Greater Harrisburg's Community Magazine

Vote by state legislature today could allow Harrisburg to exit Act 47; shed status as “financially distressed” city.

Mayor Eric Papenfuse was joined outside of City Hall this morning by members of the city’s police and fire bureaus, whose jobs would be endangered if the city entered receivership.

Today could be a historic day for Harrisburg.

The state legislature is scheduled to vote on a measure that would enable the city to exit Act 47, the oversight program for financially distressed cities. A proposed change to the state fiscal code would allow Harrisburg to preserve the augmented taxing authority it gained under Act 47 and spare it from entering receivership for the second time in its history.

If the measure passes, the city will be able to maintain its current revenue streams, preserve its staff and services, and avoid raising taxes indefinitely.

“We are averting a financial catastrophe,” said Mayor Eric Papenfuse. “If the legislature does not act today, we would lose $12 million in revenue that is absolutely necessary to our city.”

Papenfuse was referring to the $12 million of revenue generated by the city’s earned income tax and local services tax, both of which more than doubled when the city entered Act 47. The oversight program allows distressed cities to pass tax hikes beyond what is allowed under state tax code.

If the legislature does not approve the measure, the city would enter receivership and adopt a new financial recovery plan. That would bring an astronomical property tax increase for Harrisburg residents, since the new plan would not necessarily preserve the city’s current EIT and LST rates, Papenfuse explained.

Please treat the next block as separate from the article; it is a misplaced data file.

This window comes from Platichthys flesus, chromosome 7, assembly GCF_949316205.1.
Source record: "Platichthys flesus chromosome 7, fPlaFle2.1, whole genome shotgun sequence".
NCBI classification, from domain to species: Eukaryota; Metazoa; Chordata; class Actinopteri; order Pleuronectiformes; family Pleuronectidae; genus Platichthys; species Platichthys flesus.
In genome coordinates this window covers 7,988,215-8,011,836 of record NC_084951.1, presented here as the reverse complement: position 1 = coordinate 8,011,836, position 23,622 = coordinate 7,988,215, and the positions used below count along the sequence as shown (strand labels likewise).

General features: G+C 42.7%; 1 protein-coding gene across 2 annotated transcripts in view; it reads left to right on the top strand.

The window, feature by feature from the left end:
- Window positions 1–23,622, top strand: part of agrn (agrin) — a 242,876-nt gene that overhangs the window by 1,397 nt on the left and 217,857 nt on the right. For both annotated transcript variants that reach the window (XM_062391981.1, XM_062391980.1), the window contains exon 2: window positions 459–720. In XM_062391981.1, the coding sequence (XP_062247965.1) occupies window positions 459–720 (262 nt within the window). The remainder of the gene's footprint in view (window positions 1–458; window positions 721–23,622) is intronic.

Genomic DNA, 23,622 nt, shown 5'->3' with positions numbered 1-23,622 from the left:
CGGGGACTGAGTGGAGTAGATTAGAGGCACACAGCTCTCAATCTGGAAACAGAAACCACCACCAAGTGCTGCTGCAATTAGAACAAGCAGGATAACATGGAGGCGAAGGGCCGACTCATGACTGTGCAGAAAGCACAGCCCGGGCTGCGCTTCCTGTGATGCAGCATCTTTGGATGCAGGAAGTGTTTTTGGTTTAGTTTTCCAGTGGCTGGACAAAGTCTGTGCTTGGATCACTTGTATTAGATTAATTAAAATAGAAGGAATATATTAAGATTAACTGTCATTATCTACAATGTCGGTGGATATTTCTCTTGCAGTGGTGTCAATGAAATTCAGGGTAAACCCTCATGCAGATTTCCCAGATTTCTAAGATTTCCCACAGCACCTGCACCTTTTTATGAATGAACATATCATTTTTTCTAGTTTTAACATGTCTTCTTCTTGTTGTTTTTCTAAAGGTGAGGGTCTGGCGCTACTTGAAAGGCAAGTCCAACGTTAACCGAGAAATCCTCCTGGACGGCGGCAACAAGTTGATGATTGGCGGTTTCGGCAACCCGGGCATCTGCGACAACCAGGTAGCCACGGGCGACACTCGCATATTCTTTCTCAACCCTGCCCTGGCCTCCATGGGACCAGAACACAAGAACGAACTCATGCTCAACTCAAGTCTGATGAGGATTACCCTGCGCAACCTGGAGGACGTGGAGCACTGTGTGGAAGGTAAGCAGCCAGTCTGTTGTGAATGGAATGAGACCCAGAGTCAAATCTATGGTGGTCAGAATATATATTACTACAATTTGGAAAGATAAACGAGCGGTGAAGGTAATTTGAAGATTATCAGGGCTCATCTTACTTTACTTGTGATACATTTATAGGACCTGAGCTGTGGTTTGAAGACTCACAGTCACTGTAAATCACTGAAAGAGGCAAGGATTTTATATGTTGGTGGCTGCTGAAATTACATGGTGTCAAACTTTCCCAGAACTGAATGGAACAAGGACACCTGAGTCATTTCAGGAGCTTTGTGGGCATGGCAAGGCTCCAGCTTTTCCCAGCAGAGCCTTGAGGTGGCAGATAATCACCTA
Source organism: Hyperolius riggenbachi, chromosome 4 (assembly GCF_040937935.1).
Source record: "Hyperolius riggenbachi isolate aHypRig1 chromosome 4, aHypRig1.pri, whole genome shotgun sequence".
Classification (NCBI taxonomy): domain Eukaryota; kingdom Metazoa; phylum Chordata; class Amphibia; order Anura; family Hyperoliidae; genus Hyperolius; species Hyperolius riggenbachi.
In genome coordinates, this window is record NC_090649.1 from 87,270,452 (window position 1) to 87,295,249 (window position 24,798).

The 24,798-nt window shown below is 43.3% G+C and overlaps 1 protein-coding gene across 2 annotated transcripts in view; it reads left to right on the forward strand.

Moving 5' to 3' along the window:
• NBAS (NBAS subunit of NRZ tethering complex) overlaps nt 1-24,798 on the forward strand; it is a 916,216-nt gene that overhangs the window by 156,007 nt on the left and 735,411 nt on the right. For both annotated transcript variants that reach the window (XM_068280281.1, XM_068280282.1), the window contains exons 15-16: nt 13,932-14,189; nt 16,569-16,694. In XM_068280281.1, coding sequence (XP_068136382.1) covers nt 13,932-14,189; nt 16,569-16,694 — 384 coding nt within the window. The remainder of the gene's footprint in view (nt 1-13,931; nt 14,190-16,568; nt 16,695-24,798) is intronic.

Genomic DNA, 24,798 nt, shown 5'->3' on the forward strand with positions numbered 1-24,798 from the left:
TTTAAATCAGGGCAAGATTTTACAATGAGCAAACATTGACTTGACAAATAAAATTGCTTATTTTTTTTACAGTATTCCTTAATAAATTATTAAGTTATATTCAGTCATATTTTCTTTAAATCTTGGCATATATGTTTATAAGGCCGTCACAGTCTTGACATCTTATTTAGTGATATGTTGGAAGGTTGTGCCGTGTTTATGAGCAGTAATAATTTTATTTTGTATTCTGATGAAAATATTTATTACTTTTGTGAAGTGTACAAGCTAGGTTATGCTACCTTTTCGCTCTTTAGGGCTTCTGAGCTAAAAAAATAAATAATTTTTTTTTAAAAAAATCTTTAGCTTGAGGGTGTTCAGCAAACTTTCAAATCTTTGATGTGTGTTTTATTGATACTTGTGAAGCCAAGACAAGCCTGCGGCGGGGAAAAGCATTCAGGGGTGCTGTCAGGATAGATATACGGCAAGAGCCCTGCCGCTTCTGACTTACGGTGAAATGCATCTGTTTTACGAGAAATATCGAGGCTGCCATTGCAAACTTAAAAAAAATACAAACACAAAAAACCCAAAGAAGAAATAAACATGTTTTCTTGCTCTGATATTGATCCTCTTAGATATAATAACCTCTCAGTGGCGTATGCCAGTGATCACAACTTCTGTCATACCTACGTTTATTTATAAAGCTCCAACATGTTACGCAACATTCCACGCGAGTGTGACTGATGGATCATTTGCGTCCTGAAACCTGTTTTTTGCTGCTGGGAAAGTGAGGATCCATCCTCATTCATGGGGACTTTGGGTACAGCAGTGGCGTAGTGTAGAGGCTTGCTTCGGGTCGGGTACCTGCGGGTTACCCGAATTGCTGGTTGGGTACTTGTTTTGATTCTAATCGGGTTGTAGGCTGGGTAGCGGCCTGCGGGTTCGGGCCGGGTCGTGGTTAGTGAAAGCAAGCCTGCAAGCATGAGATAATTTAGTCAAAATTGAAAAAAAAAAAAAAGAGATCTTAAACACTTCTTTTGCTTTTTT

Papenfuse believes there is enough support for the vote to pass.

Last night, Papenfuse reported that he had entered unsuccessful discussions with House Speaker Mike Turzai, who urged the city to reduce its spending or enter receivership. Papenfuse said that he made little headway convincing the Republican that the city has already taken every possible measure to cut costs and privatize assets.

Under its first financial recovery plan, Harrisburg leased its parking assets and sold its trash incinerator. Residents still pay dearly for those services – Papenfuse said today that the city’s trash and parking rates are higher than any neighboring municipality. It also pays high water rates to Capital Region Water, the public authority that controls its water and sewage system.

“The citizens of Harrisburg are taxed enough,” Papenfuse said. “There is nothing left to privatize.”

But in the past 12 hours, Papenfuse said, discussions with House and Senate leadership improved, resulting in a promise to call the measure up for a vote today, the last day before the legislature adjourns summer recess.

Once the acrimony dissolved, Papenfuse cancelled plans for city officials to march to Turzai’s office in the state Capitol complex. The mayor appeared instead in front of city hall with members of the city’s fire and police bureaus, whose jobs would be threatened by the potential $12 million revenue loss.

The mayor wore a tie stamped with coiled rattlesnakes, the insignia of the Revolution-era “Don’t tread on me” flag, to mark the occasion.

The legislative action marks the culmination of a months-long lobbying effort by the city. In January, the administration entered a 12-month, $60,000 contract with Maverick Strategies, a local lobbying firm with ties to Republican leadership. Papenfuse said that he has logged more than 40 meetings in the Capitol to educate lawmakers about Harrisburg’s unique financial plight.

Half of Harrisburg’s property is tax-exempt because it is owned by state agencies or non-profits. Most of the city’s population lives at or below the poverty line, and its median home value sits at $44,000.

Those factors make it difficult for the city to maintain local services and infrastructure that serve more than 40,000 commuters each day.

Turzai could not be immediately reached for comment.

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